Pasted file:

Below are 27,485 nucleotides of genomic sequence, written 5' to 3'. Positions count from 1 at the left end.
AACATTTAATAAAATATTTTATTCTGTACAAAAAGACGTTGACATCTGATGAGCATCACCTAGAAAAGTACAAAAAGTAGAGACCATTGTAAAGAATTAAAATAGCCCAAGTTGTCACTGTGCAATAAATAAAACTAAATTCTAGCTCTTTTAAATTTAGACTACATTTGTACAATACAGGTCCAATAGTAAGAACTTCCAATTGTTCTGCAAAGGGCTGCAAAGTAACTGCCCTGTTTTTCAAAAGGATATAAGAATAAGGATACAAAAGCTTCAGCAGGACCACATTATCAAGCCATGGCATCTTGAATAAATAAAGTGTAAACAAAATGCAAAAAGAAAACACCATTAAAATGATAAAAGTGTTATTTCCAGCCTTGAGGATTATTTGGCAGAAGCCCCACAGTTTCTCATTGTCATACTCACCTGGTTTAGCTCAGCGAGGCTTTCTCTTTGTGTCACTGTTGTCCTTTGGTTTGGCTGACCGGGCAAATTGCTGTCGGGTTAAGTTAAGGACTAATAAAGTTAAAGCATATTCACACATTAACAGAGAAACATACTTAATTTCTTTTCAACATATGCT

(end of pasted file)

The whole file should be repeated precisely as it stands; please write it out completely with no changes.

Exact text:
Below are 27,485 nucleotides of genomic sequence, written 5' to 3'. Positions count from 1 at the left end.
AACATTTAATAAAATATTTTATTCTGTACAAAAAGACGTTGACATCTGATGAGCATCACCTAGAAAAGTACAAAAAGTAGAGACCATTGTAAAGAATTAAAATAGCCCAAGTTGTCACTGTGCAATAAATAAAACTAAATTCTAGCTCTTTTAAATTTAGACTACATTTGTACAATACAGGTCCAATAGTAAGAACTTCCAATTGTTCTGCAAAGGGCTGCAAAGTAACTGCCCTGTTTTTCAAAAGGATATAAGAATAAGGATACAAAAGCTTCAGCAGGACCACATTATCAAGCCATGGCATCTTGAATAAATAAAGTGTAAACAAAATGCAAAAAGAAAACACCATTAAAATGATAAAAGTGTTATTTCCAGCCTTGAGGATTATTTGGCAGAAGCCCCACAGTTTCTCATTGTCATACTCACCTGGTTTAGCTCAGCGAGGCTTTCTCTTTGTGTCACTGTTGTCCTTTGGTTTGGCTGACCGGGCAAATTGCTGTCGGGTTAAGTTAAGGACTAATAAAGTTAAAGCATATTCACACATTAACAGAGAAACATACTTAATTTCTTTTCAACATATGCT